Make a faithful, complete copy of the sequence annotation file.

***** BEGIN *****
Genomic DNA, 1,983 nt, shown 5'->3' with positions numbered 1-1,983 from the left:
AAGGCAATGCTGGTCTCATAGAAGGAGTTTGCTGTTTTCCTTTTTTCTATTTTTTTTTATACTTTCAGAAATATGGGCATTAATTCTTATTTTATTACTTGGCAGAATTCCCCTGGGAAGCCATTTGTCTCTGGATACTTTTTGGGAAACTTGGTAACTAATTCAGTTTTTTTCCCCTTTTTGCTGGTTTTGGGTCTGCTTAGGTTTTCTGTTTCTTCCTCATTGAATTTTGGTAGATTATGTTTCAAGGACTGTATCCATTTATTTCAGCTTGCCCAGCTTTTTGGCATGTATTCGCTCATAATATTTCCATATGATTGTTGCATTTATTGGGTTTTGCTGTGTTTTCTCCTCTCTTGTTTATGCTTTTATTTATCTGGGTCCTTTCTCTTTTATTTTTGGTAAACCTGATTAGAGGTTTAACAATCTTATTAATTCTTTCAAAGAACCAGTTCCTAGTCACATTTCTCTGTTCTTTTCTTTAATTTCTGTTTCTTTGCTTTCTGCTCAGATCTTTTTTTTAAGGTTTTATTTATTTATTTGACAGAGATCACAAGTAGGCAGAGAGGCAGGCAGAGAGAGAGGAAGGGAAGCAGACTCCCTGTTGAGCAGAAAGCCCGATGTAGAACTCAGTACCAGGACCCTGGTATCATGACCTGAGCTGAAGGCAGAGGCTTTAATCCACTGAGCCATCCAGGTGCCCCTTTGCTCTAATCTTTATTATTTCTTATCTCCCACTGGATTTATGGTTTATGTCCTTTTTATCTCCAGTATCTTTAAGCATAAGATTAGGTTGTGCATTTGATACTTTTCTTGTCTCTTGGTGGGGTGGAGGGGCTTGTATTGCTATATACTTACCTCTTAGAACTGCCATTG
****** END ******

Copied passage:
Genomic DNA, 1,983 nt, shown 5'->3' with positions numbered 1-1,983 from the left:
AAGGCAATGCTGGTCTCATAGAAGGAGTTTGCTGTTTTCCTTTTTTCTATTTTTTTTTATACTTTCAGAAATATGGGCATTAATTCTTATTTTATTACTTGGCAGAATTCCCCTGGGAAGCCATTTGTCTCTGGATACTTTTTGGGAAACTTGGTAACTAATTCAGTTTTTTTCCCCTTTTTGCTGGTTTTGGGTCTGCTTAGGTTTTCTGTTTCTTCCTCATTGAATTTTGGTAGATTATGTTTCAAGGACTGTATCCATTTATTTCAGCTTGCCCAGCTTTTTGGCATGTATTCGCTCATAATATTTCCATATGATTGTTGCATTTATTGGGTTTTGCTGTGTTTTCTCCTCTCTTGTTTATGCTTTTATTTATCTGGGTCCTTTCTCTTTTATTTTTGGTAAACCTGATTAGAGGTTTAACAATCTTATTAATTCTTTCAAAGAACCAGTTCCTAGTCACATTTCTCTGTTCTTTTCTTTAATTTCTGTTTCTTTGCTTTCTGCTCAGATCTTTTTTTTAAGGTTTTATTTATTTATTTGACAGAGATCACAAGTAGGCAGAGAGGCAGGCAGAGAGAGAGGAAGGGAAGCAGACTCCCTGTTGAGCAGAAAGCCCGATGTAGAACTCAGTACCAGGACCCTGGTATCATGACCTGAGCTGAAGGCAGAGGCTTTAATCCACTGAGCCATCCAGGTGCCCCTTTGCTCTAATCTTTATTATTTCTTATCTCCCACTGGATTTATGGTTTATGTCCTTTTTATCTCCAGTATCTTTAAGCATAAGATTAGGTTGTGCATTTGATACTTTTCTTGTCTCTTGGTGGGGTGGAGGGGCTTGTATTGCTATATACTTACCTCTTAGAACTGCCATTG